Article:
After the events of 9/11, Hurricane Katrina, and the Southern California wildfires of 2007, federal, state and local governments have spent a great deal of time and money on disaster preparation. However, in order to truly ensure that your family and loved ones are ready, you should take some steps yourself.
The first step to be disaster-ready is to simply talk with your family and develop a plan. This plan should include a meeting place for all family members to congregate in the event of an emergency or evacuation. You may want to consider selecting two places, one close to your home and another out-of-state should it be too dangerous to stay near home. You should also designate an out-of-state contact person who family members can check-in with. During an emergency, it may be easier to call someone long distance than to try to reach local numbers. You should make sure that each family member has a copy of the plan, as well as contact names and phone numbers.
You should also prepare emergency kits in order to ensure that if something were to happen, your family has essential necessities. When putting together your kit, focus first on the basics: fresh water, food, clean air, and warmth. The following checklist can help:
- water – you should plan to have one gallon of water, per person, per day, for at least three days;
- food – consider stocking three days worth of non-perishable food;
- extra batteries;
- first aid kit;
- a whistle – to signal for help;
- dust masks;
- moist towelettes, garbage bags, and plastic ties – can be used for personal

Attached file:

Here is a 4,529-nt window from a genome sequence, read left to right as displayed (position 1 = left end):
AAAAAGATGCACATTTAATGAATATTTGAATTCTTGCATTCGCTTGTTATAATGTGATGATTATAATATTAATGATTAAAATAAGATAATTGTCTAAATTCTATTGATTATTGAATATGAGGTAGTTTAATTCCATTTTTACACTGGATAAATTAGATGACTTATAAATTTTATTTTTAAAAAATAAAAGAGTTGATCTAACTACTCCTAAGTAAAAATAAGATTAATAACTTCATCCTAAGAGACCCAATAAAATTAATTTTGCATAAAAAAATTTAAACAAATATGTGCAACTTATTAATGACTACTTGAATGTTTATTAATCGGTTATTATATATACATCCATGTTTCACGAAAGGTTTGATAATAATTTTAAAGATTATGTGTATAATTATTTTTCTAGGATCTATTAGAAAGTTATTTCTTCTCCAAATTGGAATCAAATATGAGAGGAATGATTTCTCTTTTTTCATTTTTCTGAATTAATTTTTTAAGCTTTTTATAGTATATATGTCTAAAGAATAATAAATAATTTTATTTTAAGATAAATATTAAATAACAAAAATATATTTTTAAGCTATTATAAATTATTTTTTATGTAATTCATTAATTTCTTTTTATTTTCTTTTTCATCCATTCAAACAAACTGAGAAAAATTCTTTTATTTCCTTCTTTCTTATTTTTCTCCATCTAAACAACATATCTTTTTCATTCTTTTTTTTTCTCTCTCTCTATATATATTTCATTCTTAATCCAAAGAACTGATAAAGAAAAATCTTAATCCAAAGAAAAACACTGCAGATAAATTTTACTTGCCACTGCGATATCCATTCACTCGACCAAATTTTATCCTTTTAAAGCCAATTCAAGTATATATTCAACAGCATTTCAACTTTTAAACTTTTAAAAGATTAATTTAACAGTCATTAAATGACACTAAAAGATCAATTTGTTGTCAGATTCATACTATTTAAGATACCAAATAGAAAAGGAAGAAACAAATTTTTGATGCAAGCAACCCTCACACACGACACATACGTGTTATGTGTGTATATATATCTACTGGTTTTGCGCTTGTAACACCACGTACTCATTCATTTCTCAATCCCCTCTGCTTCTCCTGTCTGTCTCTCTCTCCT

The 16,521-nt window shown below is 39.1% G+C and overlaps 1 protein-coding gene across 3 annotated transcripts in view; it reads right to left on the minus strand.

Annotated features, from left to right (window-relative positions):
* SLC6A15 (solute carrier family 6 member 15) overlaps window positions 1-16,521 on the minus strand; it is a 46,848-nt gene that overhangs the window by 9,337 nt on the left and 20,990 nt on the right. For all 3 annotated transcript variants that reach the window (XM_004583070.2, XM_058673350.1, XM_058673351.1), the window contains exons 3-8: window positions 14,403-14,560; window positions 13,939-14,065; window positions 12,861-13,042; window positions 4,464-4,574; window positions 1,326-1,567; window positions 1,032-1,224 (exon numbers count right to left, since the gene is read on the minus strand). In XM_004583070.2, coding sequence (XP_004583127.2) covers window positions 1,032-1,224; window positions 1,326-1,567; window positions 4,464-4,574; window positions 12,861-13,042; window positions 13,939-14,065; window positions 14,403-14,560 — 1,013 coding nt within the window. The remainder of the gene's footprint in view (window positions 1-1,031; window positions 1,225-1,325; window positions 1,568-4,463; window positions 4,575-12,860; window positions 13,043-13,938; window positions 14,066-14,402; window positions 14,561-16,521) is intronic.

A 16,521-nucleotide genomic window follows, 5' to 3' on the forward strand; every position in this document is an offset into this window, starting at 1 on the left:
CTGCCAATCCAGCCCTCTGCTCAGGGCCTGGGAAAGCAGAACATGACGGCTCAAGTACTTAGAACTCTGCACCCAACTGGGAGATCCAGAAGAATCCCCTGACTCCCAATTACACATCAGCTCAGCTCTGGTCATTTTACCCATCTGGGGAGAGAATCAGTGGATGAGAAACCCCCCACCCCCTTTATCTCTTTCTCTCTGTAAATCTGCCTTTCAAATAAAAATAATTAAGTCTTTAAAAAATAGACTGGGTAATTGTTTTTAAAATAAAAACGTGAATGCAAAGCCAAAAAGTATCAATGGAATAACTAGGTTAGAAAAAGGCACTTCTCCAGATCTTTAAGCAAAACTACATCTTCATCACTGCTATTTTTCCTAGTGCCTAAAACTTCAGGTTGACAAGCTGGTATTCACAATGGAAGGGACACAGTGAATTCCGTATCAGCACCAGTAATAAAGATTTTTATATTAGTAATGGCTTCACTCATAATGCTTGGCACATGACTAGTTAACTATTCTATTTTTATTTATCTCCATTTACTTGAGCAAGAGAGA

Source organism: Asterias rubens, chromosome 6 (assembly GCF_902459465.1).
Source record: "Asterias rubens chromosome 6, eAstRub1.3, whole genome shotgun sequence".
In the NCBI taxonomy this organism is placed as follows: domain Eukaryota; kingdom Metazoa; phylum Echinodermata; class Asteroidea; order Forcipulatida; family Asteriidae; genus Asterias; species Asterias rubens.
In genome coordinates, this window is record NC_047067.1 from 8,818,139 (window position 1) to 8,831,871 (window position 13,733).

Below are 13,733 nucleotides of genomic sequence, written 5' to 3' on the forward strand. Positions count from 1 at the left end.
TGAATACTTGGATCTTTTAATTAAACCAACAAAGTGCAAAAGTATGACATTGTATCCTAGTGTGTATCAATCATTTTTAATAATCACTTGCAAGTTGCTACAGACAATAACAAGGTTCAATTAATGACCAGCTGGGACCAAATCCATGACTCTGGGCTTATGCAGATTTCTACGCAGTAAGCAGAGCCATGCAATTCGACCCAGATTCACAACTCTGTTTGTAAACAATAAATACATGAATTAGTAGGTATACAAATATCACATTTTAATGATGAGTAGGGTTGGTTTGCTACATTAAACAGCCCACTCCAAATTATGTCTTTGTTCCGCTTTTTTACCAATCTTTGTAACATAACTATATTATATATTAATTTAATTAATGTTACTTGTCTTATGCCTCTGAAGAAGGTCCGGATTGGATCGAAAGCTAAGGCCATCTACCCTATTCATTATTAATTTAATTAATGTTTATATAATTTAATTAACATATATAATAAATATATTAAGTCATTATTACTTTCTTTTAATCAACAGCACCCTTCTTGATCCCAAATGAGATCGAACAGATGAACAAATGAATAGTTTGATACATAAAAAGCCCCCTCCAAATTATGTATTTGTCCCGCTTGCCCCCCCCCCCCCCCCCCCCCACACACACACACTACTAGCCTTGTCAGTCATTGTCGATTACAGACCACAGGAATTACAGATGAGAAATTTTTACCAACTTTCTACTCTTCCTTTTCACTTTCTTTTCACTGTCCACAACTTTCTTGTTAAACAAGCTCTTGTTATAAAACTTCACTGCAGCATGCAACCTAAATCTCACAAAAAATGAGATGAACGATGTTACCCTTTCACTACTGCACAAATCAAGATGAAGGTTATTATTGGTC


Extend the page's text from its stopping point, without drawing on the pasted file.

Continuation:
- basic tools including a hammer, a wrench, and pliers;
- a can opener; and
- local maps.
You may also want to consider including:
- prescription medication;
- pet food and water for pet;
- important documents;
- sleeping bags and blankets;
- a change of clothes; and
- books games, activities for children.
Remember – during an emergency, ATMs and computers may not work. You will want to makes sure you have copies of important family documents and extra money. When putting together an emergency kit, consider including copies of insurance policies, identification, and bank account statements. You should also pack some cash, travelers’ checks, and change. All paper should be kept in a waterproof, portable container.
If you are one of the millions of American pet owners, chances are you have worried about what would happen to your furry friend during an emergency. While planning for your family’s emergency care, take a minute to consider your pet. Remember, typically what is best for you is what is best for your pet. In other words, if you think you will need to evacuate, consider ahead of time how your pet will evacuate. You should maintain copies of all your pet’s identification
documents, recent vet records, and a recent photo of you and your pet together. When creating your emergency plan, remember that public shelters don’t always accept animals. You may want to consider developing a buddy system with a neighbor or friend. This would ensure that in case you are unable to return home, someone else would know to check in on your pet and make sure it is safe and attended to.
Once you have planned and prepared, make sure you stay informed and updated as to possible threats and dangers. This can be as simple as checking the local news and weather daily. The federal government has created resources to help you prepare and to stay informed, including www.ready.gov and 1-800-BE-READY. These resources also provide local information regarding both preparation and possible threats. By being aware and prepared, you can serve as the first, and most important, resource for your family during a disaster.